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Manchester budget up, but will tax rate fall?

By PAUL FEELY
New Hampshire Union Leader

June 14. 2018 12:40AM




Manchester Mayor Joyce Craig gives her budget address at City Hall in March. (THOMAS ROY/UNION LEADER)

MANCHESTER — Reaction to the city budget passed by aldermen Tuesday night ranged from praise to skepticism over whether the property tax rate will actually go down.

On Tuesday, Board of Mayor and Aldermen Chairman Dan O’Neil presented a 2019 budget that checked in at about $342 million — roughly $152.1 million for city services and $169.4 million for schools. The budget gives schools superintendent Dr. Bolgen Vargas an additional $1.25 million more than he asked for — $2.4 million more than last year. It also sets aside $2 million of city money in a contingency fund aldermen use at a later date.

That requires a 2.34 percent increase in tax revenue, well over the 1.63 percent increase Mayor Joyce Craig proposed in her tax cap budget.

The mayor’s proposed budget came in at $338.6 million, with $152.8 million in spending on the city side and $168.1 million for the school district. Craig referred to her budget as a good “starting point,” but remained hopeful through budget discussions that city officials would find a way to move the city “forward.”

“Manchester is stronger when we work together and that’s exactly what happened with this budget,” said Craig in a statement. “We found common ground in making critical investments in our city while at the same time reducing the tax rate and protecting our residents’ hard-earned tax dollars.”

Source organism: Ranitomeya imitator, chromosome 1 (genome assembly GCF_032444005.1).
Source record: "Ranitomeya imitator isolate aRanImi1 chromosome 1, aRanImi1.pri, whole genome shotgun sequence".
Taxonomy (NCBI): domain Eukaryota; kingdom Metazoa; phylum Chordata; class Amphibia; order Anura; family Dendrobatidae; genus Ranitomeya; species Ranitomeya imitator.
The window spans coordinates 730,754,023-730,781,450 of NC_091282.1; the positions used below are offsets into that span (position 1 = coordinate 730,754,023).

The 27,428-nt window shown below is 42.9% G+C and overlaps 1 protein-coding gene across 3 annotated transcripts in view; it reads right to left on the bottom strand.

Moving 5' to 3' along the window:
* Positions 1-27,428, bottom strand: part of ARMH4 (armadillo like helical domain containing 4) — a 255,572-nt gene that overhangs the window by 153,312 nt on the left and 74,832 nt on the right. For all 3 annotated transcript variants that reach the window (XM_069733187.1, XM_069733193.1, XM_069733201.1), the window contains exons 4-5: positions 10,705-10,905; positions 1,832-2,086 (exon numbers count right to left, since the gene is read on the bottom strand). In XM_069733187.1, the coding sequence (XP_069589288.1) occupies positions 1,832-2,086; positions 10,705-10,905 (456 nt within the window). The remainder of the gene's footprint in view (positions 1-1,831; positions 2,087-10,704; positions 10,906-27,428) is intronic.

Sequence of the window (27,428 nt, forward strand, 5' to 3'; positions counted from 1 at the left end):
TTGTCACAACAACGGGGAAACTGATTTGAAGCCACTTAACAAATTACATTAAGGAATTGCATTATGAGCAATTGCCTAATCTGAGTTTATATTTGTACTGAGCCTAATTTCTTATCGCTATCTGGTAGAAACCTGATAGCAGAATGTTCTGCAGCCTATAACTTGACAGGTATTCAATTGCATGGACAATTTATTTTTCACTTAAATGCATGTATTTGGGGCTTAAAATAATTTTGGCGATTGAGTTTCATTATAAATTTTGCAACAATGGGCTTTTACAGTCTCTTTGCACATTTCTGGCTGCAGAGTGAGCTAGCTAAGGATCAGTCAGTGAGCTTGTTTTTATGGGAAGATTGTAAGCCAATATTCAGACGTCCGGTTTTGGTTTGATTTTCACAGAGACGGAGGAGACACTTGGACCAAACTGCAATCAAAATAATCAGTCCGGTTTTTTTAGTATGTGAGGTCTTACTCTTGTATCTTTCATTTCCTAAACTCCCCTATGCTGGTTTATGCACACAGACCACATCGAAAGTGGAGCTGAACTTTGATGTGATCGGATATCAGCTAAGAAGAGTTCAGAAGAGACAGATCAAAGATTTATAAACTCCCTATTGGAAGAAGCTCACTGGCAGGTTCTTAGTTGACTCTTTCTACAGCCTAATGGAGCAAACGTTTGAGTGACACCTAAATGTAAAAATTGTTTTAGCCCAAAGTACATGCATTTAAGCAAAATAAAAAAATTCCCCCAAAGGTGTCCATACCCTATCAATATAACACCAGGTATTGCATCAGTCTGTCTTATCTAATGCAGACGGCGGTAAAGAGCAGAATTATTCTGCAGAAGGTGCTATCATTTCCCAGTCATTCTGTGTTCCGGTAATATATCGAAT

Former mayor Ted Gatsas consistently voted against tax cap overrides, forcing the board to vote to override his action. In contrast, Craig praised the board for its budget.

“No budget is perfect and no compromise gives any one side everything they are looking for, yet this budget demonstrates a willingness to work together to solve our city’s problems,” said Craig in a statement.

Tax impact uncertain

O’Neil’s budget reduces the mayor’s proposed tax rate by 5 cents, from $23.70 to $23.65. Aldermen voted 11-3 to override the tax cap and tap into an anticipated $85 million increase in assessed property values, a figure Craig isn’t allowed to use when crafting her budget.

Actual taxes paid by most property owners could go up due to those rising values, but the added revenue will decrease the tax rate. “We won’t actually know for months,” said city assessor Bob Gagne.

Gagne said he provided aldermen with what he termed a “conservative” estimate projecting an increase in assessed property values between $55 and $75 million, but O’Neil used a figure of $85 million when writing his budget.

“We tend to be more conservative with our estimates, because you don’t want to come up short and have to make up the difference,” said Gagne. “But we’ve consistently beaten our number every year for the last five or six years, so they usually go with a higher number.”

According to Gagne, the city’s tax rate could decrease because the aldermen voted to override the tax cap and use the anticipated $85 million increase in property values. Using the increased valuation makes the property tax base is larger in FY ’19, which drived down the tax rate. According to O’Neil’s budget, the percentage change in tax rate from FY ’18 ($23.32) to FY ’19 ($23.65) is 1.42 percent.